Adoptions abroad – Controversy in Italy

Sara Turetta’s declaration

Panic has broken out following contacts between Catania’s municipal administration and a number of associations with a view to having German families adopt a certain number of dogs kept in the city’s approved kennels. The longest-running item of fake news appearing on the web in Italy has once again reared its ugly head, incorrectly stating that dogs are sent to Germany for vivisection purposes.  This false rumor has fueled what we can only call a veritable psychosis. The ENPA (Ente Nazionale Protezione Animale or ‘National Animal Protection Agency’) has published unfounded news about German legislation on its Instagram page, to which I wished to respond immediately – watch the video here.

Leaving to one side the specific story and its protagonists, I wish to firmly reiterate what we have been confirming for years, namely the fact that euthanasia is legally forbidden in Germany, and that the transfer of cats and dogs from shelters to medical research laboratories is not permitted.

I can personally bear witness to the excellent condition of German shelters and to the fact that it is our responsibility to collaborate with foreign organizations able to help us alleviate the suffering of so many Italian and Romanian dogs that would otherwise have no future.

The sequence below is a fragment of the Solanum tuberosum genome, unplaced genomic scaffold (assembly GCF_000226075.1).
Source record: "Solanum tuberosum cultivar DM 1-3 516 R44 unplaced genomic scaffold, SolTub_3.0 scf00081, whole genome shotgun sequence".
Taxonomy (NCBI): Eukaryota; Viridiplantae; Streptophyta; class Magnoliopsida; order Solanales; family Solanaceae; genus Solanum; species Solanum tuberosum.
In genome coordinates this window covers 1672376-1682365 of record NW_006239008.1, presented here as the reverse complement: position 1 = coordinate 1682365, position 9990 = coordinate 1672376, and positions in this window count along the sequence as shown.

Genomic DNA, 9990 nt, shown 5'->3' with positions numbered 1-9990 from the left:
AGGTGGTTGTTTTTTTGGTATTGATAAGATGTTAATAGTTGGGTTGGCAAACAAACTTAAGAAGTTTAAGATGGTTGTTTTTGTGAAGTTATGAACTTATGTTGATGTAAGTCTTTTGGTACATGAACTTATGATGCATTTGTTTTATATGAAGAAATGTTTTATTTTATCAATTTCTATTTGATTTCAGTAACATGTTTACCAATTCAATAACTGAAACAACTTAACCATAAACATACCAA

There are over 1,280 dogs confined in different kennels in Catania, and it is our belief that the ENPA and the voluntary sector should instead be scandalized by these appalling numbers, rather than by the fact that some of these animals should be able to envisage being able to begin a new life in one of the most advanced countries of the European Union – in full compliance with the law and with all the necessary guarantees of transparency and traceability.

Watch this space on the Save the Dogs website, as we will shortly be introducing a section entirely dedicated to adoptions abroad, a theme that is dear to our hearts because for years we have enjoyed partnerships in Sweden and Germany, and we understand the European reality very well indeed.

I would like to conclude by saying something that may seem obvious but which does not seem to be the case for all the realities operating in our sector: Save the Dogs has the absolute well-being of all animals at heart, and does not believe in ideological barriers or meaningless nationalism. We feel part of Europe, we have been working for years with other foreign organizations, and we are strongly convinced that networking can only be advantageous for the animals we so keenly desire to help.